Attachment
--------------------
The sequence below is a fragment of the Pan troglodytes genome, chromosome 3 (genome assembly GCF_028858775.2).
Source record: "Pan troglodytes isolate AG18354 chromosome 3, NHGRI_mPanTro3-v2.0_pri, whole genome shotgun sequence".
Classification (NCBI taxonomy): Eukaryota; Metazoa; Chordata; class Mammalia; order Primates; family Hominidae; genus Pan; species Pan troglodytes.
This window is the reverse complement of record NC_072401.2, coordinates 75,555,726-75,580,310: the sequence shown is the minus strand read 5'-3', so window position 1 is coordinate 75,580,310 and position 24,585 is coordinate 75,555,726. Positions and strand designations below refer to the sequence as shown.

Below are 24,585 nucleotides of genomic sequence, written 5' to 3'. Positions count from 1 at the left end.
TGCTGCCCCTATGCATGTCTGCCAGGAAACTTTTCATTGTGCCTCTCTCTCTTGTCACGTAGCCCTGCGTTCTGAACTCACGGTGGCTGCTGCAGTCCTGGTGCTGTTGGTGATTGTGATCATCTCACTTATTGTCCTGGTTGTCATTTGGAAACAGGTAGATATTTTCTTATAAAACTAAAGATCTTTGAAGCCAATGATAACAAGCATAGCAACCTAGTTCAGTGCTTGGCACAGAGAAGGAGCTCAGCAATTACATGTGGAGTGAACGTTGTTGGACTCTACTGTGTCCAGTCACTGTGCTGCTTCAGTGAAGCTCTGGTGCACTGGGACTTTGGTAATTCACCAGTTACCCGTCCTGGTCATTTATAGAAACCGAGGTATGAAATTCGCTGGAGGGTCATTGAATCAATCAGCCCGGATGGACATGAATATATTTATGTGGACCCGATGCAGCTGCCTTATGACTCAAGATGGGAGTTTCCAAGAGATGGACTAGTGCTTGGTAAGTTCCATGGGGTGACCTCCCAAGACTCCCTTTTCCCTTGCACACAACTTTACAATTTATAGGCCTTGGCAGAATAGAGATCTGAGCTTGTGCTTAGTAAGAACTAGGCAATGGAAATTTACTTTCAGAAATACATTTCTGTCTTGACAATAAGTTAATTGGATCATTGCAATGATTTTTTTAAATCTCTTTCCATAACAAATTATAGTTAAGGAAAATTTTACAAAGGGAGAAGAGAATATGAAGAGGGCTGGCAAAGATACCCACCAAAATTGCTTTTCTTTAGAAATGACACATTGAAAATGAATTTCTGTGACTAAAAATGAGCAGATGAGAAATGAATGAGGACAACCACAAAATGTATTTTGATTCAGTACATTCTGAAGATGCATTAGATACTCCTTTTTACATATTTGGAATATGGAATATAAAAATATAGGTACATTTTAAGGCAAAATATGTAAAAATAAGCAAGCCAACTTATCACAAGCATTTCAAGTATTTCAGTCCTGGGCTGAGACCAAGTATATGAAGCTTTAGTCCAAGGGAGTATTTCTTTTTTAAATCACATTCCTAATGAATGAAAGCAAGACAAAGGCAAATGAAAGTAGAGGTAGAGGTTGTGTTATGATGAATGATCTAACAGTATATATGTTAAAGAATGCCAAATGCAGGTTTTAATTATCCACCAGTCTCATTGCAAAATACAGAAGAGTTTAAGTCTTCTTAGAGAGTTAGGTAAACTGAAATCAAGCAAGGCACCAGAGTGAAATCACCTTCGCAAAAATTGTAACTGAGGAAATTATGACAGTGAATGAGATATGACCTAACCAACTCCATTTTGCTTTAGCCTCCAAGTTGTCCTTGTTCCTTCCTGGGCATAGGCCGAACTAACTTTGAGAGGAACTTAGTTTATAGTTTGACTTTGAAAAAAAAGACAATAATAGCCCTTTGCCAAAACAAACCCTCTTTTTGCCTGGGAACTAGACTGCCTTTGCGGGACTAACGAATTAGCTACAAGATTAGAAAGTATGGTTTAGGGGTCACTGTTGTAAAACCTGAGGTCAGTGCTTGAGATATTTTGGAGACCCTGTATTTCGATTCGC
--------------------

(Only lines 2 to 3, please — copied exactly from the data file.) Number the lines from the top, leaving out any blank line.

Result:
Source record: "Pan troglodytes isolate AG18354 chromosome 3, NHGRI_mPanTro3-v2.0_pri, whole genome shotgun sequence".
Classification (NCBI taxonomy): Eukaryota; Metazoa; Chordata; class Mammalia; order Primates; family Hominidae; genus Pan; species Pan troglodytes.